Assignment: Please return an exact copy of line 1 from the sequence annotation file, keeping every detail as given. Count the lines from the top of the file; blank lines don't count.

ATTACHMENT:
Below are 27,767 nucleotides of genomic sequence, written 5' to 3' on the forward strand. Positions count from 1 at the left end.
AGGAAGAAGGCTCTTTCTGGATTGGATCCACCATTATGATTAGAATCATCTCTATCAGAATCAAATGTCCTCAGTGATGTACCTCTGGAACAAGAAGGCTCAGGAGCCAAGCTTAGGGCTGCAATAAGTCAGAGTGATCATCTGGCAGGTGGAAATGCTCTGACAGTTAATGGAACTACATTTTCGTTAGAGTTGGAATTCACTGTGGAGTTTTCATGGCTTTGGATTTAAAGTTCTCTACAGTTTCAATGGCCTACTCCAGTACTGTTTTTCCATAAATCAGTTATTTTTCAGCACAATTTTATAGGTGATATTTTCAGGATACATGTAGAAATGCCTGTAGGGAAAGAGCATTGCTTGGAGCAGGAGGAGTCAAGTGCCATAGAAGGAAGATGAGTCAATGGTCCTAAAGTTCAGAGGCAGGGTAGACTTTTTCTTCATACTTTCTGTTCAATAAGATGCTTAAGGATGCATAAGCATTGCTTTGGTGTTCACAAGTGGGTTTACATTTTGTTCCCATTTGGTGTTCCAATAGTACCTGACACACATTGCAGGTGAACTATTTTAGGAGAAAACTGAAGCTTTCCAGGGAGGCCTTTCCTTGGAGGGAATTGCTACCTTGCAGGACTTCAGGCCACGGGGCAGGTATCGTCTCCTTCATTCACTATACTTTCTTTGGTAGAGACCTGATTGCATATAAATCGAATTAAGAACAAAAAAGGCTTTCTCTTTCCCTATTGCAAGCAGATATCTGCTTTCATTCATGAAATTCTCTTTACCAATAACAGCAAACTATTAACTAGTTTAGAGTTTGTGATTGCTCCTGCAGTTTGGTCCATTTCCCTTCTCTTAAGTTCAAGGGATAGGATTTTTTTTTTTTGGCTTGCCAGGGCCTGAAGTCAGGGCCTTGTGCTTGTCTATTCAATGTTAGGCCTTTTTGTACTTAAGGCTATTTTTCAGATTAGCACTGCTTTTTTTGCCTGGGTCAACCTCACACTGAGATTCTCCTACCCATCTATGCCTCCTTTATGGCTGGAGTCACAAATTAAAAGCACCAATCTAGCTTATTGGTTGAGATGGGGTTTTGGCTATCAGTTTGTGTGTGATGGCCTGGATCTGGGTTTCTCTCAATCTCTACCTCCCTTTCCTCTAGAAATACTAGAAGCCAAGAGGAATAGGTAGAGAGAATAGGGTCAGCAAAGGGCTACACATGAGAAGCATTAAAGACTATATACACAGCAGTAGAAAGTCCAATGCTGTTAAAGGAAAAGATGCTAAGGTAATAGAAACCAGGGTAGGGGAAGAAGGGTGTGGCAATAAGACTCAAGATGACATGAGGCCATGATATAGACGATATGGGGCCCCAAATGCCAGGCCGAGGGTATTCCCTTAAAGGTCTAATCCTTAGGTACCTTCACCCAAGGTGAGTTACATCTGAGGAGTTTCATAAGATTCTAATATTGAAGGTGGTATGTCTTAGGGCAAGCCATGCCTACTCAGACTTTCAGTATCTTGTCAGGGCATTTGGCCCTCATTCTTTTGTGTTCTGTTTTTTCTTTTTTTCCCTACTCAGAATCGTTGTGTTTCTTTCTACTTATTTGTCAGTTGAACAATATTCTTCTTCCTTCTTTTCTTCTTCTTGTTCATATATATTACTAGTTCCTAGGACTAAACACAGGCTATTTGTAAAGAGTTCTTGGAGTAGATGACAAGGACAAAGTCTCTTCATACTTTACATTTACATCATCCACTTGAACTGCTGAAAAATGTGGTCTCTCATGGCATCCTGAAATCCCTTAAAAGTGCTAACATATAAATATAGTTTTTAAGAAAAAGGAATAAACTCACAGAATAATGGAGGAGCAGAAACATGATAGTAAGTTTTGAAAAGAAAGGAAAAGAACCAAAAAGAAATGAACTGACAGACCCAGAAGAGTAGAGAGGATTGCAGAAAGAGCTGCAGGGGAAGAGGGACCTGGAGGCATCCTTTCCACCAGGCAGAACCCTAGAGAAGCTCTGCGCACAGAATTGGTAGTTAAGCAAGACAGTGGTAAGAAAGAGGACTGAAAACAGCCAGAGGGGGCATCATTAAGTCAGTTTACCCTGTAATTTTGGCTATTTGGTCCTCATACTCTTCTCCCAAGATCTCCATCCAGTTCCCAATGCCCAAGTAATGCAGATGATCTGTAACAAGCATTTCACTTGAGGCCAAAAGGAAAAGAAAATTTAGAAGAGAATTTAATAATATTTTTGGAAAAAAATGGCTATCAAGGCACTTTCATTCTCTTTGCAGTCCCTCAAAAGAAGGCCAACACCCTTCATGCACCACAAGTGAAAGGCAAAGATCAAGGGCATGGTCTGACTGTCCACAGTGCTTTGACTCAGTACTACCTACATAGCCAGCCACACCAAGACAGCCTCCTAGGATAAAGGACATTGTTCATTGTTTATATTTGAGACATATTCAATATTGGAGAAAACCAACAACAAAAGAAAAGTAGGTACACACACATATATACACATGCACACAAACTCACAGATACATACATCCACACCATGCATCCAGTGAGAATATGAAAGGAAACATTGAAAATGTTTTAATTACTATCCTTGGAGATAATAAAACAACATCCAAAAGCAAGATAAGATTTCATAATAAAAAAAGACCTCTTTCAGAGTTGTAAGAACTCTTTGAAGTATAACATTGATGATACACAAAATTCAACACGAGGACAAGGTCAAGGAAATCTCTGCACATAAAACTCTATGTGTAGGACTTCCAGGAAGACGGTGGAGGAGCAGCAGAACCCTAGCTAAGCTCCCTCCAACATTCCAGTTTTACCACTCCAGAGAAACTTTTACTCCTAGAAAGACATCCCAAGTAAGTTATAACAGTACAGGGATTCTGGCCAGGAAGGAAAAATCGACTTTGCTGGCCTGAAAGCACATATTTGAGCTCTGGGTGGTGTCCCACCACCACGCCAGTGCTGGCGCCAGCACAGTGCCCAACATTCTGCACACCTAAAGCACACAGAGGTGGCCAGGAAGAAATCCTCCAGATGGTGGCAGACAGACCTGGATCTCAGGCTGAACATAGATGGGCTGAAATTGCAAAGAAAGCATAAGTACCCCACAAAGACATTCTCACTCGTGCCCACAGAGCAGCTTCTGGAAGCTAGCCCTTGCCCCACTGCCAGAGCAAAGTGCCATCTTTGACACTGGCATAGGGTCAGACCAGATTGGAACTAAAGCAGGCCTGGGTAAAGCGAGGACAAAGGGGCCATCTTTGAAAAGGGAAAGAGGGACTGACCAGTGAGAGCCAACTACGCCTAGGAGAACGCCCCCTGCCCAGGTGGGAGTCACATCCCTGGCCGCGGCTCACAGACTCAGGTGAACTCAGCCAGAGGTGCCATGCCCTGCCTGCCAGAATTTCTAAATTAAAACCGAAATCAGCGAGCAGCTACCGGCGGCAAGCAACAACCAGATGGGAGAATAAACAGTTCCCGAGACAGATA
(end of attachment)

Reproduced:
Below are 27,767 nucleotides of genomic sequence, written 5' to 3' on the forward strand. Positions count from 1 at the left end.